«Five questions » is a series that gives you insight into the people who work with and around Climate Futures. In the following, you will get to know Sondre Nedreås Hølleland, who works as an assistant professor at NHH the Norwegian School of Economics.
Tell us a bit about your background
I have a PhD in statistics from University of Bergen, where I worked on volatility modeling of processes that vary in time and space. Volatility is a measure of how much something varies – similar to a standard deviation. After my time at UIB I worked as a researcher at the Institute of Marine Research, where my primary task was to figure out how many herring, mackerel, blue whiting and capelin there is in the Sea and based on that give an advice on how big the yearly catch should be.
What is your role at NHH
I am in a temporary 4-year assistant professor position at the Institute of Business and Management Science. As part of this position, I teach a course in Forecasting one semester per year and mentor master students on their thesis.
In what way are you/ your organisation involved in Climate Futures?
The group at NHH that I work with has an ongoing collaboration with Tryg Insurance and NORCE, where we study precipitation related insurance claims on private houses. We also collaborate with NORCE studying where to optimally place offshore wind farms.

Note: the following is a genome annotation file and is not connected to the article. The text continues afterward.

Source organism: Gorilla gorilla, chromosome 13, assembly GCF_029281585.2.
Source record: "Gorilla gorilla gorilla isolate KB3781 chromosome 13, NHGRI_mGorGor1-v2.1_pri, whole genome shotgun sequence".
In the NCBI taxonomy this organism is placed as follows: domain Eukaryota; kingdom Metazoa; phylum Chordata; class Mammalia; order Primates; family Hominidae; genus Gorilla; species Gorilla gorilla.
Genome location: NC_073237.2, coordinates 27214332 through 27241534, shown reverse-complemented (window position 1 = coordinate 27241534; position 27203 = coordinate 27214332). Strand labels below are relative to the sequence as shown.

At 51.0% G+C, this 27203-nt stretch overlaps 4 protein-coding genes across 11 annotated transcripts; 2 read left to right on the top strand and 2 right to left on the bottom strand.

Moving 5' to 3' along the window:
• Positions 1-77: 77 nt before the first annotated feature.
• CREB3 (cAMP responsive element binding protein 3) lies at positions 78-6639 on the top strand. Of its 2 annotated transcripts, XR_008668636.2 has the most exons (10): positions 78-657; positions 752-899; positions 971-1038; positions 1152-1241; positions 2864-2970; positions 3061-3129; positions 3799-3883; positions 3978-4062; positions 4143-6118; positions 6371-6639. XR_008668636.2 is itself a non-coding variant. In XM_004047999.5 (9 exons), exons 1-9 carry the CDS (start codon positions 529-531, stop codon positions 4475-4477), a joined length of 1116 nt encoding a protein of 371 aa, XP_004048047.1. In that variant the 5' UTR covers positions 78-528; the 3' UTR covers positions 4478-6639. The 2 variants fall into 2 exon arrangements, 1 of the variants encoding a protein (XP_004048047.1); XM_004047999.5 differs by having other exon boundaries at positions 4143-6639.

What do you like best about your job?
I like getting a new dataset, exploring it, and trying to build a model to describe it. I think it is interesting and rewarding to work on problems that are relevant for the climate debate. It is also rewarding to teach others and mentor master students.
What do you think about the possibilities that can come out of Climate Futures?
I think the largest advantage that Climate Futures has is that it is a fellowship consisting of people from different disciplines, and by collaborating with people from other fields that you might not talk to otherwise, fun and interesting research can be made.